Rory McIlroy of Northern Ireland reacts to a shot on the sixth hole during the third round of the 2019 U.S. Open at Pebble Beach Golf Links on June 15, 2019 in Pebble Beach, California. (Photo by Christian Petersen/Getty Images)
By Brian Wacker
PEBBLE BEACH — After a one-under 70 on Saturday, Rory McIlroy enters the final round of the U.S. Open five strokes off the lead of Gary Woodland.
Not out of it but not exactly breathing down his neck.
“I’ve been very pleased with how I’ve played all week,” McIlroy said matter-of-factly. “I felt for the most part today I did the right things. And I need to do 18 more holes of that, but just get a little bit more out of the round [Sunday] than I did today.”
What he could have gotten a lot more out of this week, however, was his play on Pebble Beach’s three par 5s. McIlroy birdied two of them—the sixth and the 18th—on Saturday, but for the week the 30-year-old four-time major champion is a cumulative ho-hum even par on the them through the first three rounds.
Comparatively, Woodland is a combined three under on the par 5s. Second-place Justin Rose, who is a stroke back of Woodland, is six under. Brooks Koepka, tied for third four back, is three under. Even Chez Reavie, also tied for third, is four under.
You get the idea.
Statistically, the par-5 sixth has been the easiest hole on the course all week, with the 14th hole ranked 14th and the 18th hole ranked 15th.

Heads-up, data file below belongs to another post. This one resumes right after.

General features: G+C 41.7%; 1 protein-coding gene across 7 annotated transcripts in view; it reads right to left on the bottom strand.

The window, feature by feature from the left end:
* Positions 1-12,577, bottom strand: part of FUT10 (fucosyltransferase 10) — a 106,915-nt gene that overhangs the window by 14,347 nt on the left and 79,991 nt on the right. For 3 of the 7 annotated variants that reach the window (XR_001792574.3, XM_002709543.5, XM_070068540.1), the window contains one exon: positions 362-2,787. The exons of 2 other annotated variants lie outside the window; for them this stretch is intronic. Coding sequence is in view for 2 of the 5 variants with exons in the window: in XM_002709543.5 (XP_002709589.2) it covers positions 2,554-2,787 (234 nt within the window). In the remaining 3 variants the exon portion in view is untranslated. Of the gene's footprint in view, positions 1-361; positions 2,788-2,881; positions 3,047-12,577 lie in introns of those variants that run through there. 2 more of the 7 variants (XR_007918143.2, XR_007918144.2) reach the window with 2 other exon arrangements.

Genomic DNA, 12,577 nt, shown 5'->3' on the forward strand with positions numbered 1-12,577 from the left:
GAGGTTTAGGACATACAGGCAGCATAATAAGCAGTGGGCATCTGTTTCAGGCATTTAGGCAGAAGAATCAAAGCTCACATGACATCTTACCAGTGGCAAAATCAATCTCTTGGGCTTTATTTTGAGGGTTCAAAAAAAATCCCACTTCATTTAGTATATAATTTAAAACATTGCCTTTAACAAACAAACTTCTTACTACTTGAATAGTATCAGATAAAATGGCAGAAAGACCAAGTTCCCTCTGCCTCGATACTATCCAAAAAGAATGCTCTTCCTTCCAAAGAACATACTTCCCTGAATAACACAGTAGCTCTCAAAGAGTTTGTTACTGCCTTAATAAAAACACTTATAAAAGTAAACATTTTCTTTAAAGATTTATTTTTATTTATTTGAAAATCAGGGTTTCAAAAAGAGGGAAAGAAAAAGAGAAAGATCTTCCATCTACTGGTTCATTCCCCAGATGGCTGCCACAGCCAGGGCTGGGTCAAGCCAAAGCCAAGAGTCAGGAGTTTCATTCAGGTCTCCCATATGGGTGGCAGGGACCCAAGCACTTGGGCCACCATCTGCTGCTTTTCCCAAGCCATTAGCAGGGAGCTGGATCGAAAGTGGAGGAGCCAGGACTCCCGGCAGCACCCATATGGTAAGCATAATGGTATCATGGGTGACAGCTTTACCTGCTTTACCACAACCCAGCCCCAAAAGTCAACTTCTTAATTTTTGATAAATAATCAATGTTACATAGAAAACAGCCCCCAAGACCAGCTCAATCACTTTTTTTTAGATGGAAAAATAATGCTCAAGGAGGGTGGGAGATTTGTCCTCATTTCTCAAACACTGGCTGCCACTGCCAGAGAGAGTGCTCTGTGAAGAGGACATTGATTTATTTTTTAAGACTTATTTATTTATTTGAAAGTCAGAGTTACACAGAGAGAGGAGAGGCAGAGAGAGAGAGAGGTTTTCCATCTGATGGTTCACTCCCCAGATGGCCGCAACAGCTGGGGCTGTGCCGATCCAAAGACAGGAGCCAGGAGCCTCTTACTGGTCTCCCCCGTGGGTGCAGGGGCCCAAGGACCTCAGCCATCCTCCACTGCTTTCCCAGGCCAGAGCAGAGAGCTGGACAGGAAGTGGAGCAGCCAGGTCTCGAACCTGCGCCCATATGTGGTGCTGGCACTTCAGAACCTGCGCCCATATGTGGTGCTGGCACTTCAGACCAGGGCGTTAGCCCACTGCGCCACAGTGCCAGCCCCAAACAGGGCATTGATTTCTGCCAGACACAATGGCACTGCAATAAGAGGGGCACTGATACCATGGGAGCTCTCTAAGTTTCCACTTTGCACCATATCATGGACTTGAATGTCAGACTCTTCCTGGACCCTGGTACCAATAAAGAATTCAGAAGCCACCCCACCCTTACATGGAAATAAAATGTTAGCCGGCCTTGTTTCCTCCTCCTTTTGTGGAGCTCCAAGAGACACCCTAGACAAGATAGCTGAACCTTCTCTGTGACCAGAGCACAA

McIlroy, though, drove into the rough on each of them in the opening round and when forced to lay up hit indifferent approaches.
Things weren’t much better in the second round. His second shot on the sixth landed just short but his chip to a back pin ran through the green and onto the fringe and he had to settle for a two-putt par. Then there was the disaster at 14, where he again found rough off the tee, laid up, spun his wedge off the front of the green, dumped his fourth shot into the greenside bunker short and two-putted for an inexplicable seven. On the 18th, after driving into the rough (see a theme?) he was forced to lay up before he again spun his wedge off the front.
By comparison, when McIlroy won the Players earlier this year, he played TPC Sawgrass’ four par-5s in a combined nine under.
Not all is lost for McIlroy, though. The biggest final-round comeback in a U.S. Open was seven strokes, famously by Arnold Palmer in 1960 at Cherry Hills. He’s only five back. But had McIlroy played those nine holes in just three under, he’d be alone in third place and just two strokes back. Four under, he’s one back.
Easier said than done sometimes, even for a player of his prodigious length.
Asked how he’d respond to those who say the U.S. Open is playing easy, he cracked, “Come play it yourself.”